Alliance Tournament XII came and went this year without much fanfare in OUCH. I used to make time to watch the entire tournament live. Couple of years ago, I can remember trying to do stuff on the weekend with Yoz and he would tell me we couldn’t do this or that because two really good alliance teams were going to be fighting and we had to be at his house to watch them.
This season, I watched three AT matches. I didn’t watch the finals, or even the quarter finals. The AT was kind of boring and it’s been real nice outside.
Well, thank goodness summer’s over. Internet spaceships is serious business.
I’ve recently been exposed to League of Legends.
There are other games besides Eve Online?
I don’t actually know anything about League of Legends. I don’t play it. I’ve just been watching some of the tournaments over my sons shoulder. After watching just one match, I figured out that it’s objective based PvE and PvP. Each side fights to capture points on a map and gets points to kill the other guy. Reminds me of Heroes Ascent or Guild versus Guild battles in Guild Wars.
But the big thing I learned is that League of Legends Tournaments are exciting.
The commentators are exciting. They call the fight like it’s a football match, where everything is on the line. They know the contestants, how they play, why they play the class or role they are playing, what that individual player brings to their team. To the audience, the players are not faceless names on a screen. They travel to one location and play against each other in an arena. The computers are all the same room. Cameras capture the contestants intently playing their game. And they have local spectators, cheering in the stands, not just making inane comments on some stream chat.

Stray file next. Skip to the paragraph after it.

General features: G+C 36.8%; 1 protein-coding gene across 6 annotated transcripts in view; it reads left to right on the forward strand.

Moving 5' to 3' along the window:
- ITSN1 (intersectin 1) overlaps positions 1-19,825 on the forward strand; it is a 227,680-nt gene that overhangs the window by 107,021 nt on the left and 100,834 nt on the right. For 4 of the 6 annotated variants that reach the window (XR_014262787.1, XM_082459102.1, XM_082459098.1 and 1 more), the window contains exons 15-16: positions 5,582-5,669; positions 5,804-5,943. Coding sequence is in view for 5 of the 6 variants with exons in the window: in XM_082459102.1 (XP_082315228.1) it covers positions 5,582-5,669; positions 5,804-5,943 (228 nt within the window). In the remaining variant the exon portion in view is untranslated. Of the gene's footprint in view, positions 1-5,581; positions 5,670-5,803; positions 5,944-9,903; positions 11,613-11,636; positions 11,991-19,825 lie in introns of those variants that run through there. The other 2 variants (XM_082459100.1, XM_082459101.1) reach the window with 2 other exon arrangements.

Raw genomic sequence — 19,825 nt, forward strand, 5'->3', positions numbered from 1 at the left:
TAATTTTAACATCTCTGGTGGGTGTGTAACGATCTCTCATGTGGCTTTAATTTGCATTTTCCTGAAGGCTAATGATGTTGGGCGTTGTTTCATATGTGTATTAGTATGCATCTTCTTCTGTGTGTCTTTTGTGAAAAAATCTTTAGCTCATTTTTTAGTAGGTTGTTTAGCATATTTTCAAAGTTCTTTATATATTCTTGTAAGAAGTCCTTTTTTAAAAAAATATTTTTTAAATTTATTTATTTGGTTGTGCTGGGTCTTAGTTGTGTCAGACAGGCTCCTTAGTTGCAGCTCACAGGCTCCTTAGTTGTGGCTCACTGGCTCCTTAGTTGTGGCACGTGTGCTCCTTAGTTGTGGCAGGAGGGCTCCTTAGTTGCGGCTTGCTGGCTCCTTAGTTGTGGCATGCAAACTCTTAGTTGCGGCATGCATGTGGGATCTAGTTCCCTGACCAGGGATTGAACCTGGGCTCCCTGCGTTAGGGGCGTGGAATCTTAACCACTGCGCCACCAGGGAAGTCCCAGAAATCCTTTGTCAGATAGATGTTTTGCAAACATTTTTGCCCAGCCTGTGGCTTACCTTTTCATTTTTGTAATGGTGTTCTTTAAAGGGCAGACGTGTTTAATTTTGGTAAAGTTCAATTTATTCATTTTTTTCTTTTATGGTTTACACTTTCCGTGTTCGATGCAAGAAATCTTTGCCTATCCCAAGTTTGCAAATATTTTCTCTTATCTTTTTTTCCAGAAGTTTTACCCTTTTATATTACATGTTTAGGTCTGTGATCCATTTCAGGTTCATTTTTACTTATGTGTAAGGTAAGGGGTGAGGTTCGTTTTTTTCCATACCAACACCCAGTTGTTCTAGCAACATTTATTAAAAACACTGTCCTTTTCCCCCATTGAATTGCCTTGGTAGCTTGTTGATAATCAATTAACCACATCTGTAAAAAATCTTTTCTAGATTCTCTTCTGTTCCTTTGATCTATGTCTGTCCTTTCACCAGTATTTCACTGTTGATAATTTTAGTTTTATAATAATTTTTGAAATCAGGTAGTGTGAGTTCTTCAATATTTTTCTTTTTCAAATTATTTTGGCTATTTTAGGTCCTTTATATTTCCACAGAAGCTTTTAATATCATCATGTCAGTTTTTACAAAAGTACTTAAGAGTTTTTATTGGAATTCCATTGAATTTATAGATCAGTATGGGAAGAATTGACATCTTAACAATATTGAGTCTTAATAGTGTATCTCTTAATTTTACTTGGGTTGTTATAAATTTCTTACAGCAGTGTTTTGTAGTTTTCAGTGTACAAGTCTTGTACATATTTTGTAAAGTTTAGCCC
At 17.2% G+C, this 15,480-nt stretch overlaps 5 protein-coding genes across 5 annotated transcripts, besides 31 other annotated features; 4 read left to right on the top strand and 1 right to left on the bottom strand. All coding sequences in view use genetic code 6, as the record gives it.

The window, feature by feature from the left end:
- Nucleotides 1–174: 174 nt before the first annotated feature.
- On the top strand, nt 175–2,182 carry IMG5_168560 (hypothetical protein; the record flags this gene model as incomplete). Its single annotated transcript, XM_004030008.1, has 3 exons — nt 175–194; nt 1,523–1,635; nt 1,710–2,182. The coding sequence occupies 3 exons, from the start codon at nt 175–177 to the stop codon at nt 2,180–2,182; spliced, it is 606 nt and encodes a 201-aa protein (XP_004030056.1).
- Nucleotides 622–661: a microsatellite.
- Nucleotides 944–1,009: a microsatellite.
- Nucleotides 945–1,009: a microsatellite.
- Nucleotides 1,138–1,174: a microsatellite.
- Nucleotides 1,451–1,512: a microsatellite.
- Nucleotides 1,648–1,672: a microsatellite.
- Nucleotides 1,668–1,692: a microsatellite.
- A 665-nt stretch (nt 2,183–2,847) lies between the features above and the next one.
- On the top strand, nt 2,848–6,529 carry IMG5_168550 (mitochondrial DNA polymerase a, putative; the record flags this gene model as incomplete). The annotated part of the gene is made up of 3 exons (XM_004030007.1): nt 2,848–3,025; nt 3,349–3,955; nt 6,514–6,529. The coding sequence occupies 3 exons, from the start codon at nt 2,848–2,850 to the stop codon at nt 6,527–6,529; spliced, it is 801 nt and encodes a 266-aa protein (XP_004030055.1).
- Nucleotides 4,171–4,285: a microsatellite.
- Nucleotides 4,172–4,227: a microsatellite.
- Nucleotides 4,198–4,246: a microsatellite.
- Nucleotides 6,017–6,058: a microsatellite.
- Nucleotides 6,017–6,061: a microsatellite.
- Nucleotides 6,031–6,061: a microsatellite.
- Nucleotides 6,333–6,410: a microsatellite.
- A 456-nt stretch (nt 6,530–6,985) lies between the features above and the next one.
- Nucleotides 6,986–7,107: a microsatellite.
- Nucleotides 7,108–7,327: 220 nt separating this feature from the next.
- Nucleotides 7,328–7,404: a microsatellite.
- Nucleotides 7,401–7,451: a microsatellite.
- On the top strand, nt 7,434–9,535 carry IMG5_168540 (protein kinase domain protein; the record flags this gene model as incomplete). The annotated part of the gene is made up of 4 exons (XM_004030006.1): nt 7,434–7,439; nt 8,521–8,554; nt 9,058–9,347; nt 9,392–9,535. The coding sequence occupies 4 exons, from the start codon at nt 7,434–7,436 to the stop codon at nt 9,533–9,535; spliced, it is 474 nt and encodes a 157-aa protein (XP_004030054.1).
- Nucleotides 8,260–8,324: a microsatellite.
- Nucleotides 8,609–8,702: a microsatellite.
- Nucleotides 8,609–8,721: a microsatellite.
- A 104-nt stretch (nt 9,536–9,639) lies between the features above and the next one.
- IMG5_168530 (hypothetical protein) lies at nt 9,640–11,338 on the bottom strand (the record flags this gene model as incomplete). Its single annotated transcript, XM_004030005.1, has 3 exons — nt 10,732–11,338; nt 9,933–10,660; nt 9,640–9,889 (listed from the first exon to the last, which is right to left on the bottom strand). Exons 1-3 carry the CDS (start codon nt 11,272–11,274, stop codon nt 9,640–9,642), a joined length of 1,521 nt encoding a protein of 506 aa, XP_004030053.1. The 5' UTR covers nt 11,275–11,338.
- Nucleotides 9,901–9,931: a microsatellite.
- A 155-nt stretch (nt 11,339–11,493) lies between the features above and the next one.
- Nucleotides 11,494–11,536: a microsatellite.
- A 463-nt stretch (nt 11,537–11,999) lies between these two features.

You don’t get that watching the Eve Online Alliance Tournament. Hell, League of Legends teams have out-of-game sponsors. One of the teams I saw the other night is sponsored by the Korean company that built my cell phone.
Well, in CCP’s defense, it’s impractical for them to an Alliance Tournament like that.
I agree, but you know what? Every year, hundreds of Eve pilots fly to Iceland. They have a PvP room at Fanfest. 20 computers. Throw a tournament. Regulate the team fits to make it even. Put some more chairs in the room for spectators. Get some commentators in there, give out some big prizes instead of pirate rookie ships. Stream it! People are paying a couple thousand bucks to come to Iceland anyway, make it more memorable than ever.
Think about it. It’s hard to get excited watching the AT, watching brackets and a map as pilots play guns versus EWAR. You start to just focused on the Attack, Defense and Control lines underneath the fight. Bump that. Make it an event. Get faces on the screen. Not just the commentator, but the competitors and the spectators supporting them. Make it fun. Make it exciting. That’s what’s going to make spaceship combat interesting to watch on a stream. The audience doesn’t even need to know the difference between a Vindicator and a Vengeance, as long as they can get caught up in the spectacle. Pump up the local audience and the home audience will get excited because they will see real people enjoying our game.
Like everything else, it’s not about the spaceships. It’s always about the people.